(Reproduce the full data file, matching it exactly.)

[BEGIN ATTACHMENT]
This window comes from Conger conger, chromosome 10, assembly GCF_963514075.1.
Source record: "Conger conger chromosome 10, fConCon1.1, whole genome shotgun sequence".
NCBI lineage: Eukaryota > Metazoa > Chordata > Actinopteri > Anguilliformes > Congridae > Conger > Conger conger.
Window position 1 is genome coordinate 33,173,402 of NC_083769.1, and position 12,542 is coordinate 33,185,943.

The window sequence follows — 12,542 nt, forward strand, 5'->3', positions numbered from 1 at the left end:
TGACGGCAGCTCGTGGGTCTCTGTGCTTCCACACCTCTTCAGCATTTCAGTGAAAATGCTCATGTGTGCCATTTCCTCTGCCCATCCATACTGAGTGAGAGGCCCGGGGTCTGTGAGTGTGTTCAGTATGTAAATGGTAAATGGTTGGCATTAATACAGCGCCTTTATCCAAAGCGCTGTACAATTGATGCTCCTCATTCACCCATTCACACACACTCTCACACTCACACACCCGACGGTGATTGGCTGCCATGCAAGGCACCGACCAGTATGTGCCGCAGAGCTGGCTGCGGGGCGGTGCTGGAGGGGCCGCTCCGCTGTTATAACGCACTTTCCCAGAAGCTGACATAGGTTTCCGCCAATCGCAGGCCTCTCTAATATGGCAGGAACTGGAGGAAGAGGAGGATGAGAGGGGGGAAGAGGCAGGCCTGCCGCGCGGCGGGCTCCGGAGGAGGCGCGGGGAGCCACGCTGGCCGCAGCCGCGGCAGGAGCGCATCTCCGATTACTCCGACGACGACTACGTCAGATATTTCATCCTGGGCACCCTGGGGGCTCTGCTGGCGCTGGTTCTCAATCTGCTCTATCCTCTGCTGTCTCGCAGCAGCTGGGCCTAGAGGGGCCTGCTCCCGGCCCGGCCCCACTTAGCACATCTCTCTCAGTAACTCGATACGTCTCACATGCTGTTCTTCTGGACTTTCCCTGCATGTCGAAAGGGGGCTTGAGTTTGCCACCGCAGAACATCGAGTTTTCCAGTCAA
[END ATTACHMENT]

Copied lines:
This window comes from Conger conger, chromosome 10, assembly GCF_963514075.1.
Source record: "Conger conger chromosome 10, fConCon1.1, whole genome shotgun sequence".
NCBI lineage: Eukaryota > Metazoa > Chordata > Actinopteri > Anguilliformes > Congridae > Conger > Conger conger.
Window position 1 is genome coordinate 33,173,402 of NC_083769.1, and position 12,542 is coordinate 33,185,943.

The window sequence follows — 12,542 nt, forward strand, 5'->3', positions numbered from 1 at the left end:
TGACGGCAGCTCGTGGGTCTCTGTGCTTCCACACCTCTTCAGCATTTCAGTGAAAATGCTCATGTGTGCCATTTCCTCTGCCCATCCATACTGAGTGAGAGGCCCGGGGTCTGTGAGTGTGTTCAGTATGTAAATGGTAAATGGTTGGCATTAATACAGCGCCTTTATCCAAAGCGCTGTACAATTGATGCTCCTCATTCACCCATTCACACACACTCTCACACTCACACACCCGACGGTGATTGGCTGCCATGCAAGGCACCGACCAGTATGTGCCGCAGAGCTGGCTGCGGGGCGGTGCTGGAGGGGCCGCTCCGCTGTTATAACGCACTTTCCCAGAAGCTGACATAGGTTTCCGCCAATCGCAGGCCTCTCTAATATGGCAGGAACTGGAGGAAGAGGAGGATGAGAGGGGGGAAGAGGCAGGCCTGCCGCGCGGCGGGCTCCGGAGGAGGCGCGGGGAGCCACGCTGGCCGCAGCCGCGGCAGGAGCGCATCTCCGATTACTCCGACGACGACTACGTCAGATATTTCATCCTGGGCACCCTGGGGGCTCTGCTGGCGCTGGTTCTCAATCTGCTCTATCCTCTGCTGTCTCGCAGCAGCTGGGCCTAGAGGGGCCTGCTCCCGGCCCGGCCCCACTTAGCACATCTCTCTCAGTAACTCGATACGTCTCACATGCTGTTCTTCTGGACTTTCCCTGCATGTCGAAAGGGGGCTTGAGTTTGCCACCGCAGAACATCGAGTTTTCCAGTCAA